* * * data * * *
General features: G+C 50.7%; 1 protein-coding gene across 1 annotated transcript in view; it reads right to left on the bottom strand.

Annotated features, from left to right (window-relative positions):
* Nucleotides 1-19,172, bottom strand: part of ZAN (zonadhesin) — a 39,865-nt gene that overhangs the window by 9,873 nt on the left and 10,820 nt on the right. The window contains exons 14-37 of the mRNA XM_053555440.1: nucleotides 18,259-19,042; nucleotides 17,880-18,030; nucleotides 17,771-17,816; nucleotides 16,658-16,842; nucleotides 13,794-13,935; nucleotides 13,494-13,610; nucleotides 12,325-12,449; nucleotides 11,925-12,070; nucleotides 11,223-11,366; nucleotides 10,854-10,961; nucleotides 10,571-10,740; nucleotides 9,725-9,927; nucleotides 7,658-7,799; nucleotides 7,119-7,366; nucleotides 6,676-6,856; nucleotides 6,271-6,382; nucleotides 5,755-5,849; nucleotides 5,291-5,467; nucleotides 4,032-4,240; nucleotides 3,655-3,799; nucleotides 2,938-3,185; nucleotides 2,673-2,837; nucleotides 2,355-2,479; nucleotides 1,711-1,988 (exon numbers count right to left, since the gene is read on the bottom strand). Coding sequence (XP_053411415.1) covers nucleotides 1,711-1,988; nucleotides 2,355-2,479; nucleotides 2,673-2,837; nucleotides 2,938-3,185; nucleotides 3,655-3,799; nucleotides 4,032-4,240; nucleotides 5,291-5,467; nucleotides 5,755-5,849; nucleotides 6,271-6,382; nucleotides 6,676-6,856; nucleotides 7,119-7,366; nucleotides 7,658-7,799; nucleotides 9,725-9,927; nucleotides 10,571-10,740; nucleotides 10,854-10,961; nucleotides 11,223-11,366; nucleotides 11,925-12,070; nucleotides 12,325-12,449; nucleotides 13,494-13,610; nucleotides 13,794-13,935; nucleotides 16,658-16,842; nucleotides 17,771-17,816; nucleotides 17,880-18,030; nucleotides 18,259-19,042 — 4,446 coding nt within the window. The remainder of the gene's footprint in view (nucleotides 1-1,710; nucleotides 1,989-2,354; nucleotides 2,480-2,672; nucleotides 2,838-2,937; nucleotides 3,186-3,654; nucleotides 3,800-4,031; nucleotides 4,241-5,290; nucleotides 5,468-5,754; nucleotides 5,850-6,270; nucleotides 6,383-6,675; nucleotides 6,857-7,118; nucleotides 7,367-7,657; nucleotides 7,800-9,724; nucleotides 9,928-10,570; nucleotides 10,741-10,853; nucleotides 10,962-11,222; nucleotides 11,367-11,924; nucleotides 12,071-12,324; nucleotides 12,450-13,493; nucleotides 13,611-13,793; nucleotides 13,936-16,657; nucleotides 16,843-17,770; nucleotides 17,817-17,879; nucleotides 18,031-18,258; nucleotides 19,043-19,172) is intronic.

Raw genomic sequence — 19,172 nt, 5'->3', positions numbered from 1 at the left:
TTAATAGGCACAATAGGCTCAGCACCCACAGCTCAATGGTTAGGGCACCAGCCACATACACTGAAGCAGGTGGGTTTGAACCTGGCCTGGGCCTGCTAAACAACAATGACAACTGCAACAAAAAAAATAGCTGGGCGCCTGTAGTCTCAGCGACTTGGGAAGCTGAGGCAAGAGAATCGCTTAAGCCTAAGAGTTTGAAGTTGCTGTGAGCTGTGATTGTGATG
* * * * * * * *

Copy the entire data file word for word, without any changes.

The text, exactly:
General features: G+C 50.7%; 1 protein-coding gene across 1 annotated transcript in view; it reads right to left on the bottom strand.

Annotated features, from left to right (window-relative positions):
* Nucleotides 1-19,172, bottom strand: part of ZAN (zonadhesin) — a 39,865-nt gene that overhangs the window by 9,873 nt on the left and 10,820 nt on the right. The window contains exons 14-37 of the mRNA XM_053555440.1: nucleotides 18,259-19,042; nucleotides 17,880-18,030; nucleotides 17,771-17,816; nucleotides 16,658-16,842; nucleotides 13,794-13,935; nucleotides 13,494-13,610; nucleotides 12,325-12,449; nucleotides 11,925-12,070; nucleotides 11,223-11,366; nucleotides 10,854-10,961; nucleotides 10,571-10,740; nucleotides 9,725-9,927; nucleotides 7,658-7,799; nucleotides 7,119-7,366; nucleotides 6,676-6,856; nucleotides 6,271-6,382; nucleotides 5,755-5,849; nucleotides 5,291-5,467; nucleotides 4,032-4,240; nucleotides 3,655-3,799; nucleotides 2,938-3,185; nucleotides 2,673-2,837; nucleotides 2,355-2,479; nucleotides 1,711-1,988 (exon numbers count right to left, since the gene is read on the bottom strand). Coding sequence (XP_053411415.1) covers nucleotides 1,711-1,988; nucleotides 2,355-2,479; nucleotides 2,673-2,837; nucleotides 2,938-3,185; nucleotides 3,655-3,799; nucleotides 4,032-4,240; nucleotides 5,291-5,467; nucleotides 5,755-5,849; nucleotides 6,271-6,382; nucleotides 6,676-6,856; nucleotides 7,119-7,366; nucleotides 7,658-7,799; nucleotides 9,725-9,927; nucleotides 10,571-10,740; nucleotides 10,854-10,961; nucleotides 11,223-11,366; nucleotides 11,925-12,070; nucleotides 12,325-12,449; nucleotides 13,494-13,610; nucleotides 13,794-13,935; nucleotides 16,658-16,842; nucleotides 17,771-17,816; nucleotides 17,880-18,030; nucleotides 18,259-19,042 — 4,446 coding nt within the window. The remainder of the gene's footprint in view (nucleotides 1-1,710; nucleotides 1,989-2,354; nucleotides 2,480-2,672; nucleotides 2,838-2,937; nucleotides 3,186-3,654; nucleotides 3,800-4,031; nucleotides 4,241-5,290; nucleotides 5,468-5,754; nucleotides 5,850-6,270; nucleotides 6,383-6,675; nucleotides 6,857-7,118; nucleotides 7,367-7,657; nucleotides 7,800-9,724; nucleotides 9,928-10,570; nucleotides 10,741-10,853; nucleotides 10,962-11,222; nucleotides 11,367-11,924; nucleotides 12,071-12,324; nucleotides 12,450-13,493; nucleotides 13,611-13,793; nucleotides 13,936-16,657; nucleotides 16,843-17,770; nucleotides 17,817-17,879; nucleotides 18,031-18,258; nucleotides 19,043-19,172) is intronic.

Raw genomic sequence — 19,172 nt, 5'->3', positions numbered from 1 at the left:
TTAATAGGCACAATAGGCTCAGCACCCACAGCTCAATGGTTAGGGCACCAGCCACATACACTGAAGCAGGTGGGTTTGAACCTGGCCTGGGCCTGCTAAACAACAATGACAACTGCAACAAAAAAAATAGCTGGGCGCCTGTAGTCTCAGCGACTTGGGAAGCTGAGGCAAGAGAATCGCTTAAGCCTAAGAGTTTGAAGTTGCTGTGAGCTGTGATTGTGATG